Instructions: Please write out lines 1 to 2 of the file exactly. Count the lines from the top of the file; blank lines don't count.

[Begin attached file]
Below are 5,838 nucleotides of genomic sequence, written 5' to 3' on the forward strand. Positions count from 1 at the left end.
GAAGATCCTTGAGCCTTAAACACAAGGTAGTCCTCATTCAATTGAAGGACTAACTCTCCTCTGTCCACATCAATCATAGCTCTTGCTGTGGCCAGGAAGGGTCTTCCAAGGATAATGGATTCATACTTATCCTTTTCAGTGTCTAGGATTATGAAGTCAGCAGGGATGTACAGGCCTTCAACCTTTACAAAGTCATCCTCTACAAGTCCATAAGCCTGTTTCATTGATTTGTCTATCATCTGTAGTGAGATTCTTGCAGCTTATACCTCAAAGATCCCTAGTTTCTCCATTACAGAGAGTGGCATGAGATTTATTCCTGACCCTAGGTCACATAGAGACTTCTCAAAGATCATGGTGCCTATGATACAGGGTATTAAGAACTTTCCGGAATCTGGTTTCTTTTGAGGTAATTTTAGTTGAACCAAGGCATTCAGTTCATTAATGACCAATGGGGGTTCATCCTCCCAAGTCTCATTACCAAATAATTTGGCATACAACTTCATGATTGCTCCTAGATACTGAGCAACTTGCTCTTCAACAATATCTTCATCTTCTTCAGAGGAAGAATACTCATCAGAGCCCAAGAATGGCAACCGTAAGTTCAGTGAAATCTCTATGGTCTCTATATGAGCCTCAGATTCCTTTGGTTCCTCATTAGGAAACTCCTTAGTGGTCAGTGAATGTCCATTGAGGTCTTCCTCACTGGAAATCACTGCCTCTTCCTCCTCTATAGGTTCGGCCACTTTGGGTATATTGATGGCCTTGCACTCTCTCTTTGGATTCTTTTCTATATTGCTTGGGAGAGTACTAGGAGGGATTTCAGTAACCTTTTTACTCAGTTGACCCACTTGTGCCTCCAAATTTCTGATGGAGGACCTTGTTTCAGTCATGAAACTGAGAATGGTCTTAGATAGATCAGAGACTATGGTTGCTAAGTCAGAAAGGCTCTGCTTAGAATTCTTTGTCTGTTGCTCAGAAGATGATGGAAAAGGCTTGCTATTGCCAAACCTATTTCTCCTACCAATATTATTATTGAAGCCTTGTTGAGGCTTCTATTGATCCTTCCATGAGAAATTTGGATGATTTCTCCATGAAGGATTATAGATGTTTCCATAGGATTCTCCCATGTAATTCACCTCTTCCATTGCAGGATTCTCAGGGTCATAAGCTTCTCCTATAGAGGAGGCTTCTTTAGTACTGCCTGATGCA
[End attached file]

Below are 5,838 nucleotides of genomic sequence, written 5' to 3' on the forward strand. Positions count from 1 at the left end.
GAAGATCCTTGAGCCTTAAACACAAGGTAGTCCTCATTCAATTGAAGGACTAACTCTCCTCTGTCCACATCAATCATAGCTCTTGCTGTGGCCAGGAAGGGTCTTCCAAGGATAATGGATTCATACTTATCCTTTTCAGTGTCTAGGATTATGAAGTCAGCAGGGATGTACAGGCCTTCAACCTTTACAAAGTCATCCTCTACAAGTCCATAAGCCTGTTTCATTGATTTGTCTATCATCTGTAGTGAGATTCTTGCAGCTTATACCTCAAAGATCCCTAGTTTCTCCATTACAGAGAGTGGCATGAGATTTATTCCTGACCCTAGGTCACATAGAGACTTCTCAAAGATCATGGTGCCTATGATACAGGGTATTAAGAACTTTCCGGAATCTGGTTTCTTTTGAGGTAATTTTAGTTGAACCAAGGCATTCAGTTCATTAATGACCAATGGGGGTTCATCCTCCCAAGTCTCATTACCAAATAATTTGGCATACAACTTCATGATTGCTCCTAGATACTGAGCAACTTGCTCTTCAACAATATCTTCATCTTCTTCAGAGGAAGAATACTCATCAGAGCCCAAGAATGGCAACCGTAAGTTCAGTGAAATCTCTATGGTCTCTATATGAGCCTCAGATTCCTTTGGTTCCTCATTAGGAAACTCCTTAGTGGTCAGTGAATGTCCATTGAGGTCTTCCTCACTGGAAATCACTGCCTCTTCCTCCTCTATAGGTTCGGCCACTTTGGGTATATTGATGGCCTTGCACTCTCTCTTTGGATTCTTTTCTATATTGCTTGGGAGAGTACTAGGAGGGATTTCAGTAACCTTTTTACTCAGTTGACCCACTTGTGCCTCCAAATTTCTGATGGAGGACCTTGTTTCAGTCATGAAACTGAGAATGGTCTTAGATAGATCAGAGACTATGGTTGCTAAGTCAGAAAGGCTCTGCTTAGAATTCTTTGTCTGTTGCTCAGAAGATGATGGAAAAGGCTTGCTATTGCCAAACCTATTTCTCCTACCAATATTATTATTGAAGCCTTGTTGAGGCTTCTATTGATCCTTCCATGAGAAATTTGGATGATTTCTCCATGAAGGATTATAGATGTTTCCATAGGATTCTCCCATGTAATTCACCTCTTCCATTGCAGGATTCTCAGGGTCATAAGCTTCTCCTATAGAGGAGGCTTCTTTAGTACTGCCTGATGCA